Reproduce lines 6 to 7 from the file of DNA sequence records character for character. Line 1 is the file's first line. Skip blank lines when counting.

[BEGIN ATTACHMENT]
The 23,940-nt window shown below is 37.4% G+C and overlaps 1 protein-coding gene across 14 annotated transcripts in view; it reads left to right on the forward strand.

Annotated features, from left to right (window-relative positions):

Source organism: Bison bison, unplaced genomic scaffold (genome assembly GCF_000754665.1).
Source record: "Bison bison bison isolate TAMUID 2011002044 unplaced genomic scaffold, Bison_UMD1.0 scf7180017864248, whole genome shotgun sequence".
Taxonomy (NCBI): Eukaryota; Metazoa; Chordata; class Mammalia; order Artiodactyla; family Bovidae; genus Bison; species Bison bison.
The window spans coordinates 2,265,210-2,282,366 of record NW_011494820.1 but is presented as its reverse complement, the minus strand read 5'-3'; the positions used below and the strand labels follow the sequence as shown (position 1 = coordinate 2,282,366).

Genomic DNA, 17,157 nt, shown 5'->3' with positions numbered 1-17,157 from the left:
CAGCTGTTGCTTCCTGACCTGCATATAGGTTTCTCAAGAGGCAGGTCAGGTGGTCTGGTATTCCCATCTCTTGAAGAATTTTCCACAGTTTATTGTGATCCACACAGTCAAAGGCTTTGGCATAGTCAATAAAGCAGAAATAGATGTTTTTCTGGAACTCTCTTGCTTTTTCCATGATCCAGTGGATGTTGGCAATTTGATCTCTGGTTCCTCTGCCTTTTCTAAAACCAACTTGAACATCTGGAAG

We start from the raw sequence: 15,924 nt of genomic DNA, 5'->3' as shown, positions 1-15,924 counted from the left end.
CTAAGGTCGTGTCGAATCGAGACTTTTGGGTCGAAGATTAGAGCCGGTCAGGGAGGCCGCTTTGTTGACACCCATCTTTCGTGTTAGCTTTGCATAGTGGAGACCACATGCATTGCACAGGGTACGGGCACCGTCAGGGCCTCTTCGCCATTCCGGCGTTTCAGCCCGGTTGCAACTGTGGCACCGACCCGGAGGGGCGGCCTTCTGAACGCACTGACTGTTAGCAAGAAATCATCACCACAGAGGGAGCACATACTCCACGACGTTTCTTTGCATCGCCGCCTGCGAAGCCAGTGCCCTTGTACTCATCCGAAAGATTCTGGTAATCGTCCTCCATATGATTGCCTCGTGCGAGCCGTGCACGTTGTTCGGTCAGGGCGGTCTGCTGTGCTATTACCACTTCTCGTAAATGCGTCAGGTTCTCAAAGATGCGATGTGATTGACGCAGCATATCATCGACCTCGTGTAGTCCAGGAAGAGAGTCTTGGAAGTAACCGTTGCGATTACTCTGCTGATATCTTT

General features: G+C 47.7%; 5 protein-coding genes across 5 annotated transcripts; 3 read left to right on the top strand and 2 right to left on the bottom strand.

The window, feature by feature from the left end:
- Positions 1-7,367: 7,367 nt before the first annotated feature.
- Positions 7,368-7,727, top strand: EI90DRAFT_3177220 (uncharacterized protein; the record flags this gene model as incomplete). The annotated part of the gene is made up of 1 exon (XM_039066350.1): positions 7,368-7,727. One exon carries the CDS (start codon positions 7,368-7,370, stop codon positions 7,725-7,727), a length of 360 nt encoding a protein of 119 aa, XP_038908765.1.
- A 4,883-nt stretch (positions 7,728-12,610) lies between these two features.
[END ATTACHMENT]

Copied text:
The window spans coordinates 2,265,210-2,282,366 of record NW_011494820.1 but is presented as its reverse complement, the minus strand read 5'-3'; the positions used below and the strand labels follow the sequence as shown (position 1 = coordinate 2,282,366).

Genomic DNA, 17,157 nt, shown 5'->3' with positions numbered 1-17,157 from the left: